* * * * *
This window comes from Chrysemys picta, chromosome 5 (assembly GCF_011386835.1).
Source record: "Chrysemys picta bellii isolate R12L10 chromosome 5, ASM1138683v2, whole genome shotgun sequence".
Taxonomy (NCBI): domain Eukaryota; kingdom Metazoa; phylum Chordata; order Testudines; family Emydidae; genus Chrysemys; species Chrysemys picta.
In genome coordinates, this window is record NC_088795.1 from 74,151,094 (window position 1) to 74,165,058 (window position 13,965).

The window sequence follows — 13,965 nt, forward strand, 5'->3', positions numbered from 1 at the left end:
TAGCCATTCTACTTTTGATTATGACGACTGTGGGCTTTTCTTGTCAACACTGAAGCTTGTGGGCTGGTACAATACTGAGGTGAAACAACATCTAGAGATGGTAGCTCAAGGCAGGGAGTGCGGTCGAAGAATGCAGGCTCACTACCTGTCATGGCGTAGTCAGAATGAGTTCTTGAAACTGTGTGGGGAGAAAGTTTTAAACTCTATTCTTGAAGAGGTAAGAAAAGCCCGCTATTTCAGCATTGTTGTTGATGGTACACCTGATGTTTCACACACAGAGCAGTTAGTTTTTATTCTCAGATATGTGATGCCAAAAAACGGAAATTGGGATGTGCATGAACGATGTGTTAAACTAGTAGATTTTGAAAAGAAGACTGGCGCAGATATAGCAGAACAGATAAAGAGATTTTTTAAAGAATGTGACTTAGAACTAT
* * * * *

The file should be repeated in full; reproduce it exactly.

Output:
This window comes from Chrysemys picta, chromosome 5 (assembly GCF_011386835.1).
Source record: "Chrysemys picta bellii isolate R12L10 chromosome 5, ASM1138683v2, whole genome shotgun sequence".
Taxonomy (NCBI): domain Eukaryota; kingdom Metazoa; phylum Chordata; order Testudines; family Emydidae; genus Chrysemys; species Chrysemys picta.
In genome coordinates, this window is record NC_088795.1 from 74,151,094 (window position 1) to 74,165,058 (window position 13,965).

The window sequence follows — 13,965 nt, forward strand, 5'->3', positions numbered from 1 at the left end:
TAGCCATTCTACTTTTGATTATGACGACTGTGGGCTTTTCTTGTCAACACTGAAGCTTGTGGGCTGGTACAATACTGAGGTGAAACAACATCTAGAGATGGTAGCTCAAGGCAGGGAGTGCGGTCGAAGAATGCAGGCTCACTACCTGTCATGGCGTAGTCAGAATGAGTTCTTGAAACTGTGTGGGGAGAAAGTTTTAAACTCTATTCTTGAAGAGGTAAGAAAAGCCCGCTATTTCAGCATTGTTGTTGATGGTACACCTGATGTTTCACACACAGAGCAGTTAGTTTTTATTCTCAGATATGTGATGCCAAAAAACGGAAATTGGGATGTGCATGAACGATGTGTTAAACTAGTAGATTTTGAAAAGAAGACTGGCGCAGATATAGCAGAACAGATAAAGAGATTTTTTAAAGAATGTGACTTAGAACTAT